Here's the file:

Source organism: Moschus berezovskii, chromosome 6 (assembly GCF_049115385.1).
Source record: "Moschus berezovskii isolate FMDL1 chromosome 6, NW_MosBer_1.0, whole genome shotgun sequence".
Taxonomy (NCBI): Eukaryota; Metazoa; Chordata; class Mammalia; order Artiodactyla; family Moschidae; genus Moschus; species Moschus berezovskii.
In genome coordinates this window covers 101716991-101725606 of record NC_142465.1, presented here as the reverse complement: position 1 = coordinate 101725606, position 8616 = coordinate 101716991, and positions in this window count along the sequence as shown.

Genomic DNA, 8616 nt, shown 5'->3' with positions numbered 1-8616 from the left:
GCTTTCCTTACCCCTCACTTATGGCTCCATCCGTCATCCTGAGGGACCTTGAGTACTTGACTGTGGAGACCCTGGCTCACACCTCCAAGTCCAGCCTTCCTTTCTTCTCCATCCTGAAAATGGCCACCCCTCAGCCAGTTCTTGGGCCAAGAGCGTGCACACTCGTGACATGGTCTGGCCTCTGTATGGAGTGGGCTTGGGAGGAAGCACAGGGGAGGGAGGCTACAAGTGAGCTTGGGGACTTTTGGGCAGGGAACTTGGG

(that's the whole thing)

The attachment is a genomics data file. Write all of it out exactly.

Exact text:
Source organism: Moschus berezovskii, chromosome 6 (assembly GCF_049115385.1).
Source record: "Moschus berezovskii isolate FMDL1 chromosome 6, NW_MosBer_1.0, whole genome shotgun sequence".
Taxonomy (NCBI): Eukaryota; Metazoa; Chordata; class Mammalia; order Artiodactyla; family Moschidae; genus Moschus; species Moschus berezovskii.
In genome coordinates this window covers 101716991-101725606 of record NC_142465.1, presented here as the reverse complement: position 1 = coordinate 101725606, position 8616 = coordinate 101716991, and positions in this window count along the sequence as shown.

Genomic DNA, 8616 nt, shown 5'->3' with positions numbered 1-8616 from the left:
GCTTTCCTTACCCCTCACTTATGGCTCCATCCGTCATCCTGAGGGACCTTGAGTACTTGACTGTGGAGACCCTGGCTCACACCTCCAAGTCCAGCCTTCCTTTCTTCTCCATCCTGAAAATGGCCACCCCTCAGCCAGTTCTTGGGCCAAGAGCGTGCACACTCGTGACATGGTCTGGCCTCTGTATGGAGTGGGCTTGGGAGGAAGCACAGGGGAGGGAGGCTACAAGTGAGCTTGGGGACTTTTGGGCAGGGAACTTGGG